alan frost photography

in monochrome with occasional colour lapses

Dunstanburgh Castle – constantly changing stillness

What does this title mean exactly? Let me explain.

Whenever I visit a beautiful location for the first time, there comes a point when I have to leave, to head home and then long to return another day. I distinctly remember when I first witnessed the glorious Lake District. It was many, many years ago and I was on my way back from Scotland with my parents. We decided to take a detour through The Lakes as we had never visited this part of the UK before. We didn’t stop or stay, just drove through and admired the view.

Like countless other people I was captivated by the beauty of its landscape, the ever changing light, the reflections in the water and the colours of autumn. I knew I would like to return one day but I had no idea when this might be. If and when I did, I didn’t want anything to have changed. I wanted it to be just as it was during that first fleeting visit. As naive as this may sound now, I had to remind myself that the mountains and the lakes would still be there tomorrow and the next day. In fact they will still be there long after I have departed this world. What would of course be different would be the weather, the light and the affect of the changing seasons.

These changes are taking place all the time of course. In fact every moment is unique, never to be repeated. The landscape and its features are changing, but they do so at a considerably slower pace. The differences are virtually imperceptible from one generation to the next.

Photography is all about capturing a very brief moment in time, that moment when the shutter is released for maybe just 1/1000 of a second. When applied to the landscape in particular, that moment in time is totally unique. Even a long exposure of several seconds or perhaps a minute still only records one image of how time has been merged.

When my wife and I visited Northumberland recently it reminded me of the first time I saw The Lakes. Once again I was captivated by the scenery, the wonderful unspoilt coastline and mile upon mile of sandy beaches. Northumberland is also famous for its castles and Dunstanburgh Castle is arguably one the finest. The location is simply beautiful. The ruins stand on a remote headland with Embleton Bay to the north. The castle which dates from 1313 conveys both magnificence and mystery. It goes without saying that Dunstanburgh is a photographer’s paradise.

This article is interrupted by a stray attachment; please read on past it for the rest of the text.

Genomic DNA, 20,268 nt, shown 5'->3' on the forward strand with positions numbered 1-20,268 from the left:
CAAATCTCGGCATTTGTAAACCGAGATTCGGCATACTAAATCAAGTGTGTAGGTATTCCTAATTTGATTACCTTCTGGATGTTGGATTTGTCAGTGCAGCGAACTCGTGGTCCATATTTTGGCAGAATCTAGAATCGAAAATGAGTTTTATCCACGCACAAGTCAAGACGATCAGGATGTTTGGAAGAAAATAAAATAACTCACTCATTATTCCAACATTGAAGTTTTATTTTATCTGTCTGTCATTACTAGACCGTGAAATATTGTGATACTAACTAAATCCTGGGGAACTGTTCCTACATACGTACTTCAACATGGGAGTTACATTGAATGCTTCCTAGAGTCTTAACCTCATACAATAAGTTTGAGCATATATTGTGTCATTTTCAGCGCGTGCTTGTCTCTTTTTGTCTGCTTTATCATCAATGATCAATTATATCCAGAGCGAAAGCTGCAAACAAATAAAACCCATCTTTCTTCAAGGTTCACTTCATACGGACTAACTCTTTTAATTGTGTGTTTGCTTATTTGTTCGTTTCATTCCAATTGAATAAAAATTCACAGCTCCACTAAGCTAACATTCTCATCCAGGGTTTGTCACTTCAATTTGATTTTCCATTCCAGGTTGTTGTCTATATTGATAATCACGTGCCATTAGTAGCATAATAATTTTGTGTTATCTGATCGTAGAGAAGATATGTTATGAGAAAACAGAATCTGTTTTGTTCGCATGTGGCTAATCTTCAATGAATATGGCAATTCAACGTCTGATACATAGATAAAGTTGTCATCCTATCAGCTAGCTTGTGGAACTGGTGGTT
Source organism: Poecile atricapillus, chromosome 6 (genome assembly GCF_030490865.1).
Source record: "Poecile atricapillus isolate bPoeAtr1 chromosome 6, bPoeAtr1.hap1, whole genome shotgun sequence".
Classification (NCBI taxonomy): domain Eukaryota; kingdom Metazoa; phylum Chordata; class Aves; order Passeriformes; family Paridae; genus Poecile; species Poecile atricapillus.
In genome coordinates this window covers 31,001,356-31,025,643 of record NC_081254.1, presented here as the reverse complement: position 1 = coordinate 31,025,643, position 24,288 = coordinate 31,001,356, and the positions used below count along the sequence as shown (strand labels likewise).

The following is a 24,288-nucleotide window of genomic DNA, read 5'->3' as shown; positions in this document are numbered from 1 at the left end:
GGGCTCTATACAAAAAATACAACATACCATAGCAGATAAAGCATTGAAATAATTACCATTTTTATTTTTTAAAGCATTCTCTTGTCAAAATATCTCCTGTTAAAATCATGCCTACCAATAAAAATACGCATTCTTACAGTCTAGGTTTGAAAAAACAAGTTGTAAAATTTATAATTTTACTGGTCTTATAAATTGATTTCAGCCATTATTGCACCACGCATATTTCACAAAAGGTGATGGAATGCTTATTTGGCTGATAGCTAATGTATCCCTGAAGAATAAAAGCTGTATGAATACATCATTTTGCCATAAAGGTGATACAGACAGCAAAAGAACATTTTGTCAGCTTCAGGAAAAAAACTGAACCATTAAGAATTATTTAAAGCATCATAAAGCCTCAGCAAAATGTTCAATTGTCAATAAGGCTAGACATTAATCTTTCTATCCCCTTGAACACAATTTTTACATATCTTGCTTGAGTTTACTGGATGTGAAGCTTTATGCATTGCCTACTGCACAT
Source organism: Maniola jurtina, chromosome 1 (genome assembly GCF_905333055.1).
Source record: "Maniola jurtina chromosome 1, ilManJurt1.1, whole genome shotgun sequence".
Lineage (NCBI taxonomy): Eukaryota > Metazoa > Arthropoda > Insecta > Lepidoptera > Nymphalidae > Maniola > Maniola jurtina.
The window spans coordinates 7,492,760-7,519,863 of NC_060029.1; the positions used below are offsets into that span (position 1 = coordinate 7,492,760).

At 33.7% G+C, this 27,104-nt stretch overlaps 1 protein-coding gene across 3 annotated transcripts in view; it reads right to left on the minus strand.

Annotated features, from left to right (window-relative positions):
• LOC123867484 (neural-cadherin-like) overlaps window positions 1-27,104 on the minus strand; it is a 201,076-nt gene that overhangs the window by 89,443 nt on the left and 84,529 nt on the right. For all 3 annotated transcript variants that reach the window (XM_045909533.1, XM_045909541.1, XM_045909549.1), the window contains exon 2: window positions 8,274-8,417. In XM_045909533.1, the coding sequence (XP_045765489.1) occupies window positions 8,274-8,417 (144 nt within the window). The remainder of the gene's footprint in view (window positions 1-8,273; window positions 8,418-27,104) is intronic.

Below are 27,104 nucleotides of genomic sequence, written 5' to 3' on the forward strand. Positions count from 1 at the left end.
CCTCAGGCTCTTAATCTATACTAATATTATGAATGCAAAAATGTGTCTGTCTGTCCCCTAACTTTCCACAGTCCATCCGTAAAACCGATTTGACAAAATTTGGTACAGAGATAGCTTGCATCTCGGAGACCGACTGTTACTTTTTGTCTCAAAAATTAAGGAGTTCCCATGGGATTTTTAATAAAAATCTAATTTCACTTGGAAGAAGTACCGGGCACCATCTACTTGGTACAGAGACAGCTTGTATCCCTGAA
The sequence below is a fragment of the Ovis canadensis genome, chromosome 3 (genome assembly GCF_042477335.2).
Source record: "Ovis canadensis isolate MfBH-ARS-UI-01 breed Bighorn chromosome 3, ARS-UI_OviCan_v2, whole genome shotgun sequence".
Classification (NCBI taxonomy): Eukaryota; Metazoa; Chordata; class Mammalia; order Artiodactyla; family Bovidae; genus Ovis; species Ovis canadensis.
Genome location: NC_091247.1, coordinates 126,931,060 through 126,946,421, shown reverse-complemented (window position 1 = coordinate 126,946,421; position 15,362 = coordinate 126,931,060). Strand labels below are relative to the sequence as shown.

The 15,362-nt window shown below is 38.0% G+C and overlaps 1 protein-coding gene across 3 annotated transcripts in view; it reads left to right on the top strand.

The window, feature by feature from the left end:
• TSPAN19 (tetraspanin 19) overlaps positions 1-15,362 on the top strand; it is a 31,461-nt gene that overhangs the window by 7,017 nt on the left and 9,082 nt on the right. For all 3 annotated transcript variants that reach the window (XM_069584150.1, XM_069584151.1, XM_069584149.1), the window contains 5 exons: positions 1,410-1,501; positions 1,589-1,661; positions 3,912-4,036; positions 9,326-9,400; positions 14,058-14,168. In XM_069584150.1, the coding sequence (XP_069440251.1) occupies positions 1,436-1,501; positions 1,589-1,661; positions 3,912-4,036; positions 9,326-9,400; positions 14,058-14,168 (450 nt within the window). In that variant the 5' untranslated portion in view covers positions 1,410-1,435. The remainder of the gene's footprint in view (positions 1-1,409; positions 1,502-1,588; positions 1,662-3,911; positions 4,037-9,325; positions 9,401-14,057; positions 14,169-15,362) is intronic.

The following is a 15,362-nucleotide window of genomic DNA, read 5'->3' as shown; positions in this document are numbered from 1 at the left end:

We were staying just a few miles from Embleton so we were able to visit this location several times. I had the opportunity to capture the same scene on different days. The images in this post were all taken from an almost identical spot, with a 90mm lens mounted on the same camera. However the weather, tide and light were never the same. Although my equipment and position were similar from one shot to the next, I was using a variety of shutter speeds to create different effects.

Each of these photographs is unique. Never to be repeated. If I return again to Embleton Bay, then I can be confident the headland and the castle will look the same. The sea and beach will still be interacting with one another, but I will not be able to replicate these pictures, and nor can anyone else.

The land is still and constant but the moment in time has passed.

 

 

4 Responses to “Dunstanburgh Castle – constantly changing stillness”

  1. Vicki

    Your images are full of atmosphere and you’re so right (about capturing that moment in time).

    There’s almost an Ansel Adams feel about your third image. It must be those ominous clouds that I’ve seen in one of his images that rings a bell.

    Like

    Reply
  2. Simon Howlett

    Superb series from a magnificent location, Alan. I agree, each photograph we make is unique and cannot be replicated. As photographers, the brief moment we capture with our cameras is an intriguing and addictive process.

    Like

    Reply

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